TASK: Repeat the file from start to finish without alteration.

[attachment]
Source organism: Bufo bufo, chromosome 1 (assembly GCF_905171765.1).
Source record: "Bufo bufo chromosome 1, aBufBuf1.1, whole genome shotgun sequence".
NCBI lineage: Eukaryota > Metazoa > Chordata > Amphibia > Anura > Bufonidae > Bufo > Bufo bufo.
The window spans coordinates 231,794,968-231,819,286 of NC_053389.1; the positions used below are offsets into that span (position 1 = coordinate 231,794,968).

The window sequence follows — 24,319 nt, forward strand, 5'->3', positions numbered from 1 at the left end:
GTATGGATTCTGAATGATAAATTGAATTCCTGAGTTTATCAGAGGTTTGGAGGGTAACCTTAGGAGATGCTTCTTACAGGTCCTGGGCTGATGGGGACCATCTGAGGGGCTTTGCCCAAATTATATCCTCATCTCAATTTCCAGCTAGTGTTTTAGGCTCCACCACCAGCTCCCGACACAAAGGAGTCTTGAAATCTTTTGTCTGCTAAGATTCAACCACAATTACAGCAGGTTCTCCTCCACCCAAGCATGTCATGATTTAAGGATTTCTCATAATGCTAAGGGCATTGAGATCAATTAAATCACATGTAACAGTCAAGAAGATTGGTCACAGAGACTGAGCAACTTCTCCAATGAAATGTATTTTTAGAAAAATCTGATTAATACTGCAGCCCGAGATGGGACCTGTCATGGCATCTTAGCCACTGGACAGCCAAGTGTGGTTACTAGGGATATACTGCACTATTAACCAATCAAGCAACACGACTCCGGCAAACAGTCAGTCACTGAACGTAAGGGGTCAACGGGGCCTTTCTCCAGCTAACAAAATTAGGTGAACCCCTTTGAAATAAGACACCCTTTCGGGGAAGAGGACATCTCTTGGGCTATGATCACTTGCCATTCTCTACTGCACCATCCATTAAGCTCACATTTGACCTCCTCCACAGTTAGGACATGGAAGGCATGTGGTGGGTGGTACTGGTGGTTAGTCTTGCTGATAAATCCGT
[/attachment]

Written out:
Source organism: Bufo bufo, chromosome 1 (assembly GCF_905171765.1).
Source record: "Bufo bufo chromosome 1, aBufBuf1.1, whole genome shotgun sequence".
NCBI lineage: Eukaryota > Metazoa > Chordata > Amphibia > Anura > Bufonidae > Bufo > Bufo bufo.
The window spans coordinates 231,794,968-231,819,286 of NC_053389.1; the positions used below are offsets into that span (position 1 = coordinate 231,794,968).

The window sequence follows — 24,319 nt, forward strand, 5'->3', positions numbered from 1 at the left end:
GTATGGATTCTGAATGATAAATTGAATTCCTGAGTTTATCAGAGGTTTGGAGGGTAACCTTAGGAGATGCTTCTTACAGGTCCTGGGCTGATGGGGACCATCTGAGGGGCTTTGCCCAAATTATATCCTCATCTCAATTTCCAGCTAGTGTTTTAGGCTCCACCACCAGCTCCCGACACAAAGGAGTCTTGAAATCTTTTGTCTGCTAAGATTCAACCACAATTACAGCAGGTTCTCCTCCACCCAAGCATGTCATGATTTAAGGATTTCTCATAATGCTAAGGGCATTGAGATCAATTAAATCACATGTAACAGTCAAGAAGATTGGTCACAGAGACTGAGCAACTTCTCCAATGAAATGTATTTTTAGAAAAATCTGATTAATACTGCAGCCCGAGATGGGACCTGTCATGGCATCTTAGCCACTGGACAGCCAAGTGTGGTTACTAGGGATATACTGCACTATTAACCAATCAAGCAACACGACTCCGGCAAACAGTCAGTCACTGAACGTAAGGGGTCAACGGGGCCTTTCTCCAGCTAACAAAATTAGGTGAACCCCTTTGAAATAAGACACCCTTTCGGGGAAGAGGACATCTCTTGGGCTATGATCACTTGCCATTCTCTACTGCACCATCCATTAAGCTCACATTTGACCTCCTCCACAGTTAGGACATGGAAGGCATGTGGTGGGTGGTACTGGTGGTTAGTCTTGCTGATAAATCCGT